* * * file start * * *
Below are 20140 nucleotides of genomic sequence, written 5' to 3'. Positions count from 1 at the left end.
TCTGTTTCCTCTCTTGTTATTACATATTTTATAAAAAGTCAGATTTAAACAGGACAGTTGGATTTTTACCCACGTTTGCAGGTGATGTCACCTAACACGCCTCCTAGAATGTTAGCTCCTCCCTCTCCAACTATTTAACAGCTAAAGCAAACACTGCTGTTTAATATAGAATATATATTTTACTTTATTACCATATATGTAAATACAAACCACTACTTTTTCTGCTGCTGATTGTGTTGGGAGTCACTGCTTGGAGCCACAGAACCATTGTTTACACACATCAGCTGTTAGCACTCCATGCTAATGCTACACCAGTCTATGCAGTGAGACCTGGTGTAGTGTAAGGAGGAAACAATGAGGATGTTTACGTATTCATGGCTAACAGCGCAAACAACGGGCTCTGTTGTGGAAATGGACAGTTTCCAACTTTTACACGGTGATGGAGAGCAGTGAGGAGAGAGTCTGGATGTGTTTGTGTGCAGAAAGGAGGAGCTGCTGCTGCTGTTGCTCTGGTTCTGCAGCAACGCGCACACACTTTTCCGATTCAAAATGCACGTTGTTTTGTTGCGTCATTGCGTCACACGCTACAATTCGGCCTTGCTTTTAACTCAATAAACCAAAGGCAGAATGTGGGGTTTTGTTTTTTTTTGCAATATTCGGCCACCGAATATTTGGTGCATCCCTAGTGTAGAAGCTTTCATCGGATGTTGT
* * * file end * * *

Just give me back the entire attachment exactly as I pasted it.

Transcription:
Below are 20140 nucleotides of genomic sequence, written 5' to 3'. Positions count from 1 at the left end.
TCTGTTTCCTCTCTTGTTATTACATATTTTATAAAAAGTCAGATTTAAACAGGACAGTTGGATTTTTACCCACGTTTGCAGGTGATGTCACCTAACACGCCTCCTAGAATGTTAGCTCCTCCCTCTCCAACTATTTAACAGCTAAAGCAAACACTGCTGTTTAATATAGAATATATATTTTACTTTATTACCATATATGTAAATACAAACCACTACTTTTTCTGCTGCTGATTGTGTTGGGAGTCACTGCTTGGAGCCACAGAACCATTGTTTACACACATCAGCTGTTAGCACTCCATGCTAATGCTACACCAGTCTATGCAGTGAGACCTGGTGTAGTGTAAGGAGGAAACAATGAGGATGTTTACGTATTCATGGCTAACAGCGCAAACAACGGGCTCTGTTGTGGAAATGGACAGTTTCCAACTTTTACACGGTGATGGAGAGCAGTGAGGAGAGAGTCTGGATGTGTTTGTGTGCAGAAAGGAGGAGCTGCTGCTGCTGTTGCTCTGGTTCTGCAGCAACGCGCACACACTTTTCCGATTCAAAATGCACGTTGTTTTGTTGCGTCATTGCGTCACACGCTACAATTCGGCCTTGCTTTTAACTCAATAAACCAAAGGCAGAATGTGGGGTTTTGTTTTTTTTTGCAATATTCGGCCACCGAATATTTGGTGCATCCCTAGTGTAGAAGCTTTCATCGGATGTTGT